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Enlarge / A St. Jude Medical cardiac defibrillator implant like the ones MedSec claimed to have found vulnerabilities in. (credit: St. Jude Medical)

Trading in the stock of medical device manufacturer St. Jude Medical was halted Friday afternoon after a dramatic drop in its value. That drop was triggered by news of alleged vulnerabilities in the company's cardiac care devices. The vulnerability was disclosed not in a report by the company but by security researchers partnered with Muddy Waters Capital, an investment firm that had "shorted" St. Jude's stock on the information in order to profit from a drop in the stock's value.

The researchers at the security firm MedSec chose to take this route to disclosure, MedSec CEO Justine Bone said, to "ensure that St. Jude Medical responds appropriately and with urgency." The partnership with a short seller is a fundamental departure from the established approach of responsible disclosure normally taken by researchers. But it also represents an approach that bypasses the sort of legal maneuverings and threats, suppression of information, and inaction that have been experienced by researchers who have discovered vulnerabilities in other products. Researchers who discovered a vulnerability in Volkswagen electronic engine locks, for example, were forced to withhold a paper for two years through a court injunction filed by the automaker in 2012.

Muddy Waters issued a report on Thursday claiming that it had demonstrated "two types of cyber attacks against STJ implantable cardiac devices: a 'crash' that causes cardiac devices to malfunction... and a battery drain attack that could be particularly harmful to device dependent users." The report claimed that the vulnerabilities had been proven in "multiple demonstrations evidencing how hollow STJ's device security is."

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SS7 allows an attacker to use just a phone number to gain access to calls and texts to and from that phone—and can be used to undermine the security of WhatsApp and Telegram. (credit: Petr Kolář (modified by Ars))

A documented weakness in Signaling System 7 has been shown to allow widespread interception of phone calls and text messages (SS7 is the public switched telephone network signaling protocol used to set up and route phone calls; it also allows for things like phone number portability). This weakness in SS7 can even undermine the security of encrypted messaging systems such as WhatsApp and Telegram.

In an April segment of 60 Minutes, Democratic Congressman Ted Lieu of California allowed hackers to demonstrate how they could listen in on his calls. In light of the mass leak of congressional staffers' contact information by hackers, Congressman Lieu is now urging the Federal Communications Commission to take action quickly to fix the problem with SS7. The hackers are purportedly tied to Russian intelligence.

The vulnerability in SS7 was revealed in a presentation at the RSA security conference in March. It exploits the use of SS7 by cellular networks to handle billing and phone location data for call routing. The vulnerability is open to anyone with access to SS7 signaling. This includes not just telecommunications companies that have "roaming" relationships with a phone's primary carrier, but any state actor or hacker who has access to those companies' networks. Using SS7, an attacker could create a proxy to route calls and text messages. He could intercept them and record them without the knowledge of the people on either end of the communications. An attacker could also spoof texts and calls from a number.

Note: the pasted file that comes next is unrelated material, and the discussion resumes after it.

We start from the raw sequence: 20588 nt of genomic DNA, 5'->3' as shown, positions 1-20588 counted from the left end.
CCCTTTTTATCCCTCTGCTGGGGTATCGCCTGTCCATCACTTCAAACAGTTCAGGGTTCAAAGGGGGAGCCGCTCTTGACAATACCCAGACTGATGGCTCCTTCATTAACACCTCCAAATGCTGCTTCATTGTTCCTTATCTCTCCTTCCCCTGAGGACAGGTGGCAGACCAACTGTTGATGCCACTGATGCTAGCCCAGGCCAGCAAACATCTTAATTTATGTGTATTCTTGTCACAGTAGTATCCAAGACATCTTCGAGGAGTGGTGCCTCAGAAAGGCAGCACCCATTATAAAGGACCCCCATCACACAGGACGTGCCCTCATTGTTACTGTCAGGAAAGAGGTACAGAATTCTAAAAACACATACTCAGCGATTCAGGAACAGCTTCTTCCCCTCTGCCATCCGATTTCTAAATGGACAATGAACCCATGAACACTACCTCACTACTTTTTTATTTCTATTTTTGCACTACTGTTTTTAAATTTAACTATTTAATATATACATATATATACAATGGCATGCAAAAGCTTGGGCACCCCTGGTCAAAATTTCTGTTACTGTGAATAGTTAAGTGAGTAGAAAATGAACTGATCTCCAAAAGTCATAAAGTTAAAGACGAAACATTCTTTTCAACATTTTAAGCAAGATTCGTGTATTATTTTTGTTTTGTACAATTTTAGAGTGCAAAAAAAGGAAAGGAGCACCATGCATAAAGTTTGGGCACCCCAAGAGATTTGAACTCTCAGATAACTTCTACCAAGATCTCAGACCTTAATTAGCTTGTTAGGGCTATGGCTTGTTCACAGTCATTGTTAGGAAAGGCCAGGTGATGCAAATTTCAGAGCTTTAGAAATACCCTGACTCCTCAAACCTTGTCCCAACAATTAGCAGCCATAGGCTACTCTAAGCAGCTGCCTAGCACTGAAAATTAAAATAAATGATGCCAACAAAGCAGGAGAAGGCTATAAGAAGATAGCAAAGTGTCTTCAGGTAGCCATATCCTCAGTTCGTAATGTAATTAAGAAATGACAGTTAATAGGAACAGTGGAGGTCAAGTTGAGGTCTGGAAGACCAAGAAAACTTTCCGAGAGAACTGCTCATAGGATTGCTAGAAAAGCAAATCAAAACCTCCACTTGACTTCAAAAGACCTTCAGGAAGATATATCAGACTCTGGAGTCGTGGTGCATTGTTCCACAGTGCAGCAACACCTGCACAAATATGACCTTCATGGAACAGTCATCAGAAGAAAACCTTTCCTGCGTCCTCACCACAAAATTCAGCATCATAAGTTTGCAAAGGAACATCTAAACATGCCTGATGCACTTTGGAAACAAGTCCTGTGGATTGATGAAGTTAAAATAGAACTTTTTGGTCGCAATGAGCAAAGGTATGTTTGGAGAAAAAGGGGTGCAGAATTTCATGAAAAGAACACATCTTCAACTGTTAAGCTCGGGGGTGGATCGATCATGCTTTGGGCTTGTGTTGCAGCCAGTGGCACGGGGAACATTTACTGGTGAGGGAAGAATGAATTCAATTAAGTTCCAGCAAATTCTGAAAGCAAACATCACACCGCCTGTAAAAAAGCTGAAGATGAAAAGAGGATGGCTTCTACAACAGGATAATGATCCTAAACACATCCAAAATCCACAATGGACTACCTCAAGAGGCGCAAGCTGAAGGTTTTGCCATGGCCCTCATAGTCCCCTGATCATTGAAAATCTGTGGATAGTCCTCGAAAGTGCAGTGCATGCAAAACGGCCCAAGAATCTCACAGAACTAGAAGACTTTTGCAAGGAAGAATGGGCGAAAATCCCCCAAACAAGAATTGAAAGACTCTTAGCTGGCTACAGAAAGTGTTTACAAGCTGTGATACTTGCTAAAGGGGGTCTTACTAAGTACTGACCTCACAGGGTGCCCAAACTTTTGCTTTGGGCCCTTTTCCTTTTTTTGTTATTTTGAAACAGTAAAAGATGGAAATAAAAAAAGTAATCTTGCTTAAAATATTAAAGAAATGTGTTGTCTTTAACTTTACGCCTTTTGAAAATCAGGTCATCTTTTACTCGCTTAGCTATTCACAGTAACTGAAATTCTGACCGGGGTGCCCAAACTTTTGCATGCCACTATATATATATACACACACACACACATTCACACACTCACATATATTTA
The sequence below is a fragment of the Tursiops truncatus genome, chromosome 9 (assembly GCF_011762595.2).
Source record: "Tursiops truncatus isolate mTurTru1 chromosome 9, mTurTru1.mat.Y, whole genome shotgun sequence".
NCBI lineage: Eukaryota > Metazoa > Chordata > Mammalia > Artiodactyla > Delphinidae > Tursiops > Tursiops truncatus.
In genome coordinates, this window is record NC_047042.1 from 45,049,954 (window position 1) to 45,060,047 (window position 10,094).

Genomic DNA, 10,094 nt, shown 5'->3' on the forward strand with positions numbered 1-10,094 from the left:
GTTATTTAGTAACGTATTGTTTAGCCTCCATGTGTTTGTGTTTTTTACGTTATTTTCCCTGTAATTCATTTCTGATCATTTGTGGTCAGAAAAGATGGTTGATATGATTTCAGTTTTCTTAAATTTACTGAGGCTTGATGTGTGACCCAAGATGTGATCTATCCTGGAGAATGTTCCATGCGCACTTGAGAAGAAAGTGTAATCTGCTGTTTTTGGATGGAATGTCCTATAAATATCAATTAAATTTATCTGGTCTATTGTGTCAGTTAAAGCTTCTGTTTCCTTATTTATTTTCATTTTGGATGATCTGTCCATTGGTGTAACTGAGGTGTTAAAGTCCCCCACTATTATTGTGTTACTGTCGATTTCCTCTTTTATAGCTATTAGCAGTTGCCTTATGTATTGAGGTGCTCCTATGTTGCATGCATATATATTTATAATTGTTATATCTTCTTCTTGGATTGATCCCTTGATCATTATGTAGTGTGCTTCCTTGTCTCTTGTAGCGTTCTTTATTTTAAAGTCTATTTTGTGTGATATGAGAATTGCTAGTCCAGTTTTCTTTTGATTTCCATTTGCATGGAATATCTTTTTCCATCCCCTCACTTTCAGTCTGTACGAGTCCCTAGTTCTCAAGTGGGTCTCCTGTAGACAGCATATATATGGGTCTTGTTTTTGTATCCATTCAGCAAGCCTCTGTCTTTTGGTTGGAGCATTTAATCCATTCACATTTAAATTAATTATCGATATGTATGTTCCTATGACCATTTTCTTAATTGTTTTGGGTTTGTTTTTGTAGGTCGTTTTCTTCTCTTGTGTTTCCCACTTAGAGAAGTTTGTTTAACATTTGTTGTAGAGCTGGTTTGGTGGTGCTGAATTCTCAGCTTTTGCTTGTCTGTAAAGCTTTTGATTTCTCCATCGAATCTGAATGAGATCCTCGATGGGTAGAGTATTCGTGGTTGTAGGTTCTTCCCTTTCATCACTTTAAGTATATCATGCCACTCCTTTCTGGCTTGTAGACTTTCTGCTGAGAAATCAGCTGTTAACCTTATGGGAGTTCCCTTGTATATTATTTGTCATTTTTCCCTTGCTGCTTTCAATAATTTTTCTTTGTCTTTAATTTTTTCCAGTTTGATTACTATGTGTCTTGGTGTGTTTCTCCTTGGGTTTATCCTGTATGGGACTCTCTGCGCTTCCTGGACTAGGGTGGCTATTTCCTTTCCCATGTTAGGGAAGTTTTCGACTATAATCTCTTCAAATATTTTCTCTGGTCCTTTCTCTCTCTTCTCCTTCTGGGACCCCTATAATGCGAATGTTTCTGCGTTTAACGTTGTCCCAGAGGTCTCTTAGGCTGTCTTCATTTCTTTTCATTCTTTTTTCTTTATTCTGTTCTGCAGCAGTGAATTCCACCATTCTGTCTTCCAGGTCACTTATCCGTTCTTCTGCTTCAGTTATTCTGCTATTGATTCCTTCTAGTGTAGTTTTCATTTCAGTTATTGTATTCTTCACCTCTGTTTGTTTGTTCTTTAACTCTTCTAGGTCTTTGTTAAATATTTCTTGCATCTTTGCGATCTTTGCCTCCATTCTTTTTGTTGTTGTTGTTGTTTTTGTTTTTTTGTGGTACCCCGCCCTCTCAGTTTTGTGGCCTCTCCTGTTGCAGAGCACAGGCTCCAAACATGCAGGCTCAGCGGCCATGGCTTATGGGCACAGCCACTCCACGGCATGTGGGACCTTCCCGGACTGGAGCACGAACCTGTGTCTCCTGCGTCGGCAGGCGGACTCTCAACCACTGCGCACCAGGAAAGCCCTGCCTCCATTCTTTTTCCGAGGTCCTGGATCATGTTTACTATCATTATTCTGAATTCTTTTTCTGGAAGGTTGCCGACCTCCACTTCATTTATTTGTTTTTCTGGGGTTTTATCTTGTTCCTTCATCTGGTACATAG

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Catching ransomware is pretty easy these days. I setup a procmail filter that will extract all e-mails with compressed JavaScript attachments. Whatever is left in the morning after AV decimated the folder I will usually take a quick look at.

Today, I got a bunch of e-mails with the subject office equipment" />

This time, the malware doesnt even try to hide. One of the hostnames used by this run is brothermalw.ws. In addition, the samples all use the exact same user agent string, which doesn .NET CLR 3.5.30729)

So pretty easy to now pull out the URLs that the malware connect to from bro:

zcat http* | bro-cut method host uri user_agent | grep .NET CLR 3.5.30729) | awk {print $1 , $2 , $3} | sort -u

GET 210.240.104.2 /upp0nqa
GET brothermalw.ws /06qbbzy7 -)
POST 51.254.55.171 /data/info.php
GET baer-afc2.homepage.t-online.de /4yhgvna
GET realm-of-rage.heimat.eu /ut1s5
GET rejoincomp2.in /1tdqo6
GET www.dsalchi.org /uk0lo
GET www.galleriacolonna.org /yhcx6y
POST 138.201.191.196 /data/info.php
POST 188.127.249.203 /data/info.php
POST 51.254.55.171 /data/info.php
POST nkyhrjiaeqcmtqth.pw /data/info.php

As so often, /data/info.php may actually also do a pretty good job in detecting these infections. Snort already alerts on the requests to .pw hosts.

Indicators of compromise: The IPs and the host names appear to be too ephemeral to be useful as IoCs. I would suggest the /data/info.php URL. I dont see that used a lot in non-malicious requests.

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Johannes B. Ullrich, Ph.D.
STI|Twitter|LinkedIn

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